7 Stabilizing Principles in a Chaotic World, Part 3


Read the series.

Number 3: Giftedness. You can’t do everything, but you can do something. Do what you can.

A consequence of providence is that God has directed in your life as well as in the life of the planet. Your conception, birth, and life circumstances are not random or accidental; they are purposeful, and better yet, those purposes come from a good and great person, whose interest in you is entirely benevolent.

There are people in Scripture of whom that is said specifically. Jeremiah comes most easily to mind (Jer 1.4-10); God created him for a specific purpose. Of course, we’re not all formed for the same purpose he was; but if you’ll think about the arc of the biblical storyline, everybody fits into the story, bringing it to its next level of development. Purpose runs through all of it.

Now, we’re not part of biblical history; we’re a couple of millennia later. But the biblical story itself indicates that we’re part of the plan too. First, Jesus clearly thought of those of us who would believe on him later, and he prayed for our success in his plan (John 17.20-26). And second, the extensive biblical material on spiritual gifts (Rom 12, 1 Cor 12-14, Eph 4, 1 Pet 4) indicates that the Spirit has gifted each of us individually according to his purposes for us in his church, the body of Christ (1 Cor 12.4-11).

The fact that there have been some odd teachings about spiritual gifts over the years doesn’t mean that spiritual gifts themselves should be downplayed or viewed with suspicion. God has gifted you—if you are a believer—in specific ways to enable you to serve him.

You’re good at something. Or somethings. By divine design, and for powerful purposes. You may need to get some experience before you become really facile at what you’re good at (2 Tim 1.6), but the gift is there.

What does all this have to do with the chaos of the present?


Perhaps you’ve experienced an event where everything was moving so fast that you just froze. Had no idea what to do. There are people whose professions put them in those situations all the time. EMTs arriving at a multi-car accident scene—what do you do first? They’ll tell you that they have to fall back on their training; they have to stay calm and work through the processes that they’ve been taught. Survey the scene to ensure that it’s safe to enter. Then survey the victims to determine which ones are beyond hope. (There are ways to do that, the details of which, for the sake of the squeamish, I won’t go into here.) Then move to those in need of the most rapid intervention—typically, those not breathing.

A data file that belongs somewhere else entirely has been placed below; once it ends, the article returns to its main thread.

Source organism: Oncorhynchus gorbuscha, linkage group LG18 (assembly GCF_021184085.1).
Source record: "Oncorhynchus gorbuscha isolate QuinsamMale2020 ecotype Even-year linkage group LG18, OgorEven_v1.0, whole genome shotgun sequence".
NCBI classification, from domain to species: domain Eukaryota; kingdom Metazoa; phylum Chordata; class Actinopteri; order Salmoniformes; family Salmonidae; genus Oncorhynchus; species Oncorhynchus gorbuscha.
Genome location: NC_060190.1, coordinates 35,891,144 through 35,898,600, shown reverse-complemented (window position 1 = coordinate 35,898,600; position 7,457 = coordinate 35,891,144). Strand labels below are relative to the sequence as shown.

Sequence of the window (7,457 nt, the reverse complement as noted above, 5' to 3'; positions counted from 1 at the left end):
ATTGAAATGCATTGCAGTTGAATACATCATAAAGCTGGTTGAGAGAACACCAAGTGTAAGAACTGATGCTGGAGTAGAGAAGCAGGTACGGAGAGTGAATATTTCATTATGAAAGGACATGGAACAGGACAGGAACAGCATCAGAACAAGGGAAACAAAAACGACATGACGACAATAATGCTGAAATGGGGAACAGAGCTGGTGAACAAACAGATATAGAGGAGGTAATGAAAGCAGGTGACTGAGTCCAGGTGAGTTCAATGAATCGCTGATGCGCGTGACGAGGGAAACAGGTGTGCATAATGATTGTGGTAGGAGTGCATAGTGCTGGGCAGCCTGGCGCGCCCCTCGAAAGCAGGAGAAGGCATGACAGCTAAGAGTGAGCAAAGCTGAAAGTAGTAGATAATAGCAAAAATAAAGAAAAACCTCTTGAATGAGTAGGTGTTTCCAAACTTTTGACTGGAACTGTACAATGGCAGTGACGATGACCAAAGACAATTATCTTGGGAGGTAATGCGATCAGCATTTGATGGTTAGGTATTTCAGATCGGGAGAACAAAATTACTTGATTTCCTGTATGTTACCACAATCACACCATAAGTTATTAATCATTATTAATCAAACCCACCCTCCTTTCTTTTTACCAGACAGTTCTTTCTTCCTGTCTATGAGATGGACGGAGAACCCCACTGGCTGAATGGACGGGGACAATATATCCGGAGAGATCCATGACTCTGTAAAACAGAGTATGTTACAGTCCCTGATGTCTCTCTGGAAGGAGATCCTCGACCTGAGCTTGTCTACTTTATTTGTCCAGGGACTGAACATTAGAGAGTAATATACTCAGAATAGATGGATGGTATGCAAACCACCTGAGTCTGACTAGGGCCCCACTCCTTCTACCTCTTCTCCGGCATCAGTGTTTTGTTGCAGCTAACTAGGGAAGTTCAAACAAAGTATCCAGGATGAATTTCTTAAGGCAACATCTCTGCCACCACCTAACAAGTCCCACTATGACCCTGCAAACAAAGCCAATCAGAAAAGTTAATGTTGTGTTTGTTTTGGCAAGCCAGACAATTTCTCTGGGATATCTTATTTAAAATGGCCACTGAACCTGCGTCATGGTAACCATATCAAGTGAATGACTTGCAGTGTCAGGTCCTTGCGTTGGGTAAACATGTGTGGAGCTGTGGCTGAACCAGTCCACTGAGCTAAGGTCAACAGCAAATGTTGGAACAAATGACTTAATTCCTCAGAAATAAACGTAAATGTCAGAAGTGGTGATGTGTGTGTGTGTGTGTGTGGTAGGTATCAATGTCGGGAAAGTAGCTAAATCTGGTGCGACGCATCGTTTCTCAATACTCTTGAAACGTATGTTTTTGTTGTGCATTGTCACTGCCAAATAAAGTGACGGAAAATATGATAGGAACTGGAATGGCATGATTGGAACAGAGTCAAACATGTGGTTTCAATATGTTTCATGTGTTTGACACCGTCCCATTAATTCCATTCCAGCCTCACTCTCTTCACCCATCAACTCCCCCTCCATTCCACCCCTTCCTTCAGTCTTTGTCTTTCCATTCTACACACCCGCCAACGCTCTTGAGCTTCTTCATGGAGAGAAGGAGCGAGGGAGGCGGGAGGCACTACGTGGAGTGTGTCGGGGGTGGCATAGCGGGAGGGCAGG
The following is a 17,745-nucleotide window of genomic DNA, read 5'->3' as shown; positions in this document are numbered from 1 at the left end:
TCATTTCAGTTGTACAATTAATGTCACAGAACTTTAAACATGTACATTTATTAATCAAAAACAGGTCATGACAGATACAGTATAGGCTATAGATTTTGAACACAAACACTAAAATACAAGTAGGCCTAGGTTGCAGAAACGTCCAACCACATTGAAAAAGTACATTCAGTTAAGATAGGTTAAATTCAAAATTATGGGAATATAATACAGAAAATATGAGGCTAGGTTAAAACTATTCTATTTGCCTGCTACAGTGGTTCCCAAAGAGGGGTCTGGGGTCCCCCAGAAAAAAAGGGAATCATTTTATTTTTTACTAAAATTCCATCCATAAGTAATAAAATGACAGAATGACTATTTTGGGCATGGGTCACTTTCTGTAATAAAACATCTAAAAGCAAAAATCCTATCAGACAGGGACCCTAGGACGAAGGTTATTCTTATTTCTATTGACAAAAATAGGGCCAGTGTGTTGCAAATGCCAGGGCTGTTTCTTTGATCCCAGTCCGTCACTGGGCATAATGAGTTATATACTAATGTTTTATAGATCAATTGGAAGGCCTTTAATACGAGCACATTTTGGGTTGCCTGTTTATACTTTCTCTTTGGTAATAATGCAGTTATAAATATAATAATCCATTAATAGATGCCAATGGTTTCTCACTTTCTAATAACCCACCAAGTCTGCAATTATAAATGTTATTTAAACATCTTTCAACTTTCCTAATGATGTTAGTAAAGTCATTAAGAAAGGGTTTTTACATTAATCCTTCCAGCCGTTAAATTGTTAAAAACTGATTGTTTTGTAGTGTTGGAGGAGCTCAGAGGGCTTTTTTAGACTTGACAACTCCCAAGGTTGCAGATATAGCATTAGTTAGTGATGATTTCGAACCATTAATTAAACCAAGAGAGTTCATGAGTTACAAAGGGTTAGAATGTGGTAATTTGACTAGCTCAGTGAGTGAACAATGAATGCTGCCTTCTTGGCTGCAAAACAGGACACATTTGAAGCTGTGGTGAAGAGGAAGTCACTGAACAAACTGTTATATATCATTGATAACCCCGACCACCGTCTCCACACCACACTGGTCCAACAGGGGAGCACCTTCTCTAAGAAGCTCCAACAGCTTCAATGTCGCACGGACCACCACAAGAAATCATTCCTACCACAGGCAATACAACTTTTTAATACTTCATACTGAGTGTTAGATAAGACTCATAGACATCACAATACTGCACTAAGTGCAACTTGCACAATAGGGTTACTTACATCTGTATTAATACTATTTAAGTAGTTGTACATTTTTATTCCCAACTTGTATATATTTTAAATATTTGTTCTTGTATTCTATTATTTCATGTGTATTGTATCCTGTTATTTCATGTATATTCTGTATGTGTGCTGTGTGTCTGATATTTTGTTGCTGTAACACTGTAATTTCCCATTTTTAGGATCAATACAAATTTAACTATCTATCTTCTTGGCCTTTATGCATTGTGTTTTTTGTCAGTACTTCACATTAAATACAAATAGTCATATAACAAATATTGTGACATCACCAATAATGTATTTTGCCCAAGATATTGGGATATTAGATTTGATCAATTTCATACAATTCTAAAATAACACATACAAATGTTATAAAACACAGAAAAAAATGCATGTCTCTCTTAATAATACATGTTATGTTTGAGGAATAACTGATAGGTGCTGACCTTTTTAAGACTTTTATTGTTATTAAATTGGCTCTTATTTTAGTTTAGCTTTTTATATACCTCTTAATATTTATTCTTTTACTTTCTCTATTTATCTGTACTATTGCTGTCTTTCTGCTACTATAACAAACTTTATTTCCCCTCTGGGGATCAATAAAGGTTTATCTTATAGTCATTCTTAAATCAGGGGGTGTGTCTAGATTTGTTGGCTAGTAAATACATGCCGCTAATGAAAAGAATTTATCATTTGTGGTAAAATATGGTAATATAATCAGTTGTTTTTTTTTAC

And so on. Do what you’re trained to do, one thing at a time. Make the difference you can make.

I suspect you’re not an EMT, but you’re very much in a parallel situation. You come across things every day that you find grievous, or fearsome, or enraging. How do you respond?

Well, you can be a sucker, and just get angrier, which is what the social-media poster likely wants you to do.

Or you can do something. You can make a difference.

What can you do? Well, that depends on who you are, and how God has gifted you.

  • Are you a bulldog, with a character that radiates rugged persistence? Then find a need that’s going to take some time and energy to accomplish—just one need—and work on that.
  • Are you characterized by mercy, a heart that breaks for the pain you hear about? Then pick one of those situations that’s within your reach—in your community, in your circle of acquaintances, connected to you in some way—and make the connection and help bring grace and peace to the hurting.
  • Are you more of a thinker than a doer? Then do some thinking about the thing that troubles you, and propose a solution or two, and get it out to the people who can make a difference. (As I’ve said before, if you’re not a thinker, shut up and do the things you’re good at. 🙂 )

You can sit there and stew, giving in to the fear or the anger or the frustration.

Or you can do some good, based on God’s kind providence in your life.

Which is the better choice?

Well, if everyone around you really is in the image of God, then I think the choice is obvious.

Bloom where you’re providentially planted.

Dan Olinger Bio

Dr. Dan Olinger has taught at Bob Jones University since 2000, following 19 years as a writer, editor, and supervisor at BJU Press. He teaches courses in theology, New Testament, and Old Testament, with special interests in ecclesiology and the Pauline Epistles.